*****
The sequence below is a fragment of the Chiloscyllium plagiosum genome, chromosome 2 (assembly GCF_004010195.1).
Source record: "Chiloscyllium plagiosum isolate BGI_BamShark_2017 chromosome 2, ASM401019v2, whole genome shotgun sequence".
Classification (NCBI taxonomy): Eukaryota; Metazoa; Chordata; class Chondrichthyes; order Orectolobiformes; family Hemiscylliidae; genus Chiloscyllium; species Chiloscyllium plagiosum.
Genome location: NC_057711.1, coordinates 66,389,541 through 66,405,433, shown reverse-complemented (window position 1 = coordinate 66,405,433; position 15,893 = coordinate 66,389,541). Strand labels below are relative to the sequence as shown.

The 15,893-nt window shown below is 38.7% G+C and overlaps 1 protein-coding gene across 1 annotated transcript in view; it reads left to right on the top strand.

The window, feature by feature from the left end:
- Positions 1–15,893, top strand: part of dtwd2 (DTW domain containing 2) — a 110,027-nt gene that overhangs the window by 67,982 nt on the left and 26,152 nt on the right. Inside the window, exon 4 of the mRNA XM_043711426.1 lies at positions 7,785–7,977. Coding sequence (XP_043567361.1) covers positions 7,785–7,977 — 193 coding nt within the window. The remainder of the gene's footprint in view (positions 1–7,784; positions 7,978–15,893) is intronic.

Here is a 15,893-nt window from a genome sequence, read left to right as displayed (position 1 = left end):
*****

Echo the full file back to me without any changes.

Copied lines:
The sequence below is a fragment of the Chiloscyllium plagiosum genome, chromosome 2 (assembly GCF_004010195.1).
Source record: "Chiloscyllium plagiosum isolate BGI_BamShark_2017 chromosome 2, ASM401019v2, whole genome shotgun sequence".
Classification (NCBI taxonomy): Eukaryota; Metazoa; Chordata; class Chondrichthyes; order Orectolobiformes; family Hemiscylliidae; genus Chiloscyllium; species Chiloscyllium plagiosum.
Genome location: NC_057711.1, coordinates 66,389,541 through 66,405,433, shown reverse-complemented (window position 1 = coordinate 66,405,433; position 15,893 = coordinate 66,389,541). Strand labels below are relative to the sequence as shown.

The 15,893-nt window shown below is 38.7% G+C and overlaps 1 protein-coding gene across 1 annotated transcript in view; it reads left to right on the top strand.

The window, feature by feature from the left end:
- Positions 1–15,893, top strand: part of dtwd2 (DTW domain containing 2) — a 110,027-nt gene that overhangs the window by 67,982 nt on the left and 26,152 nt on the right. Inside the window, exon 4 of the mRNA XM_043711426.1 lies at positions 7,785–7,977. Coding sequence (XP_043567361.1) covers positions 7,785–7,977 — 193 coding nt within the window. The remainder of the gene's footprint in view (positions 1–7,784; positions 7,978–15,893) is intronic.

Here is a 15,893-nt window from a genome sequence, read left to right as displayed (position 1 = left end):